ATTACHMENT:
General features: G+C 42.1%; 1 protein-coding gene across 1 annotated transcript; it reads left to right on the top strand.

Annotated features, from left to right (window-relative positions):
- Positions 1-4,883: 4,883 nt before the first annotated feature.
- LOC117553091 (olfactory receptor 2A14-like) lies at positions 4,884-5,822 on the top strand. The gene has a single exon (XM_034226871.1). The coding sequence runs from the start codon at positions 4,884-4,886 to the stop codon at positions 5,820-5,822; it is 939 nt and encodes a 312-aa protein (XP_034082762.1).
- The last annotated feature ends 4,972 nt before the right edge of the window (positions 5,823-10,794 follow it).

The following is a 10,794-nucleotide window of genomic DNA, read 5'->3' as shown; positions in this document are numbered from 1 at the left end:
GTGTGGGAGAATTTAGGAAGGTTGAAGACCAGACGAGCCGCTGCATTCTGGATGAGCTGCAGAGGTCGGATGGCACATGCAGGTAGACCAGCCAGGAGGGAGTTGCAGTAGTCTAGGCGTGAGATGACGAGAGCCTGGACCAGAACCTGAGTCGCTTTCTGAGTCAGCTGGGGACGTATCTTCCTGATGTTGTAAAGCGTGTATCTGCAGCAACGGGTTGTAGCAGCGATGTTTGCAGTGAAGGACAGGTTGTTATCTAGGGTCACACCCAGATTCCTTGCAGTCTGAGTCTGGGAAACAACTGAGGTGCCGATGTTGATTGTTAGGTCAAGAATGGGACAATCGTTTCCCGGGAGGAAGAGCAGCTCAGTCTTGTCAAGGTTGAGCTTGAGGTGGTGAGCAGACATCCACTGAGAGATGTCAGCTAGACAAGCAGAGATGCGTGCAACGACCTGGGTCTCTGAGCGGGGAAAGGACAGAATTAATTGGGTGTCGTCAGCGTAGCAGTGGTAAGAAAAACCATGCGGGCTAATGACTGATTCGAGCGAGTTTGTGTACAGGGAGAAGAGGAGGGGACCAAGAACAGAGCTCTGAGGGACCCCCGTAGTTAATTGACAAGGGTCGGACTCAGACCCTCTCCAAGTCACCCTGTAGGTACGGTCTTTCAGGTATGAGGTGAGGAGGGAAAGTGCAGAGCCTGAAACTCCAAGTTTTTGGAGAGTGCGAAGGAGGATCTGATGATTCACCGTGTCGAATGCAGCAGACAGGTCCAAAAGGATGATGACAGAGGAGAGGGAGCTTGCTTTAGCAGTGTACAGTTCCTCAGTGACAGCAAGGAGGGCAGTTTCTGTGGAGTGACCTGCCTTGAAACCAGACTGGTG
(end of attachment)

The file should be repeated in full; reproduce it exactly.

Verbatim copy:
General features: G+C 42.1%; 1 protein-coding gene across 1 annotated transcript; it reads left to right on the top strand.

Annotated features, from left to right (window-relative positions):
- Positions 1-4,883: 4,883 nt before the first annotated feature.
- LOC117553091 (olfactory receptor 2A14-like) lies at positions 4,884-5,822 on the top strand. The gene has a single exon (XM_034226871.1). The coding sequence runs from the start codon at positions 4,884-4,886 to the stop codon at positions 5,820-5,822; it is 939 nt and encodes a 312-aa protein (XP_034082762.1).
- The last annotated feature ends 4,972 nt before the right edge of the window (positions 5,823-10,794 follow it).

The following is a 10,794-nucleotide window of genomic DNA, read 5'->3' as shown; positions in this document are numbered from 1 at the left end:
GTGTGGGAGAATTTAGGAAGGTTGAAGACCAGACGAGCCGCTGCATTCTGGATGAGCTGCAGAGGTCGGATGGCACATGCAGGTAGACCAGCCAGGAGGGAGTTGCAGTAGTCTAGGCGTGAGATGACGAGAGCCTGGACCAGAACCTGAGTCGCTTTCTGAGTCAGCTGGGGACGTATCTTCCTGATGTTGTAAAGCGTGTATCTGCAGCAACGGGTTGTAGCAGCGATGTTTGCAGTGAAGGACAGGTTGTTATCTAGGGTCACACCCAGATTCCTTGCAGTCTGAGTCTGGGAAACAACTGAGGTGCCGATGTTGATTGTTAGGTCAAGAATGGGACAATCGTTTCCCGGGAGGAAGAGCAGCTCAGTCTTGTCAAGGTTGAGCTTGAGGTGGTGAGCAGACATCCACTGAGAGATGTCAGCTAGACAAGCAGAGATGCGTGCAACGACCTGGGTCTCTGAGCGGGGAAAGGACAGAATTAATTGGGTGTCGTCAGCGTAGCAGTGGTAAGAAAAACCATGCGGGCTAATGACTGATTCGAGCGAGTTTGTGTACAGGGAGAAGAGGAGGGGACCAAGAACAGAGCTCTGAGGGACCCCCGTAGTTAATTGACAAGGGTCGGACTCAGACCCTCTCCAAGTCACCCTGTAGGTACGGTCTTTCAGGTATGAGGTGAGGAGGGAAAGTGCAGAGCCTGAAACTCCAAGTTTTTGGAGAGTGCGAAGGAGGATCTGATGATTCACCGTGTCGAATGCAGCAGACAGGTCCAAAAGGATGATGACAGAGGAGAGGGAGCTTGCTTTAGCAGTGTACAGTTCCTCAGTGACAGCAAGGAGGGCAGTTTCTGTGGAGTGACCTGCCTTGAAACCAGACTGGTG